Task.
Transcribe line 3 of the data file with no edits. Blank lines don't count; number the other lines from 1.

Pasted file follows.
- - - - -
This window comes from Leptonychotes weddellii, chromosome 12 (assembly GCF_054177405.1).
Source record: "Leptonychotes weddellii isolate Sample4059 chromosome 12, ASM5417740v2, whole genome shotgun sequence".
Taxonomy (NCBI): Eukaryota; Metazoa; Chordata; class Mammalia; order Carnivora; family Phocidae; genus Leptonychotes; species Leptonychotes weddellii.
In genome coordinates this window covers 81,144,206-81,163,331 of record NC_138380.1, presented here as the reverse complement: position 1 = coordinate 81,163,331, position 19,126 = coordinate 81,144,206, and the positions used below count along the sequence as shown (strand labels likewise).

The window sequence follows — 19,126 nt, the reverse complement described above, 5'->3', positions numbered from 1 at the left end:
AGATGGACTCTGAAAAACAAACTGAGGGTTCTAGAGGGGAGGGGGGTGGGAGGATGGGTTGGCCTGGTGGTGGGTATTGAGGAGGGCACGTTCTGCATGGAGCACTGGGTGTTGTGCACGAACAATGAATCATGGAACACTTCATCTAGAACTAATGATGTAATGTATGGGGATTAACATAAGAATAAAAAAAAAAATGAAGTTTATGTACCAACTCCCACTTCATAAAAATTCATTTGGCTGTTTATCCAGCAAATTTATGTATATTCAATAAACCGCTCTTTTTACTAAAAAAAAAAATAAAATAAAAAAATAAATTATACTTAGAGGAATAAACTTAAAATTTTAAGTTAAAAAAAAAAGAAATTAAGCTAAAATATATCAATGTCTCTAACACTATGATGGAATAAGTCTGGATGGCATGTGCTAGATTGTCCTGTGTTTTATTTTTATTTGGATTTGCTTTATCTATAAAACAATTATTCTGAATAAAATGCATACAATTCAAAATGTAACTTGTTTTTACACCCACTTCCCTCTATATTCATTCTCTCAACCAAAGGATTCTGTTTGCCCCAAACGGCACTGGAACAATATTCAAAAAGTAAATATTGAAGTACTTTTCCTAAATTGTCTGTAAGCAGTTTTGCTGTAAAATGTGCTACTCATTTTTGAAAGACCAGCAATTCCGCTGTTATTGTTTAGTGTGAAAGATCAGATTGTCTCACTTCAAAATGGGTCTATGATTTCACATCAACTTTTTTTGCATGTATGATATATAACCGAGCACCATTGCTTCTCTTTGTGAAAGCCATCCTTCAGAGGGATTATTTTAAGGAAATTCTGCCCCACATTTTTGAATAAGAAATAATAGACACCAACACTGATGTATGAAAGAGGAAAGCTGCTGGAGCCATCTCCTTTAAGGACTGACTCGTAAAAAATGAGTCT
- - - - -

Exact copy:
Taxonomy (NCBI): Eukaryota; Metazoa; Chordata; class Mammalia; order Carnivora; family Phocidae; genus Leptonychotes; species Leptonychotes weddellii.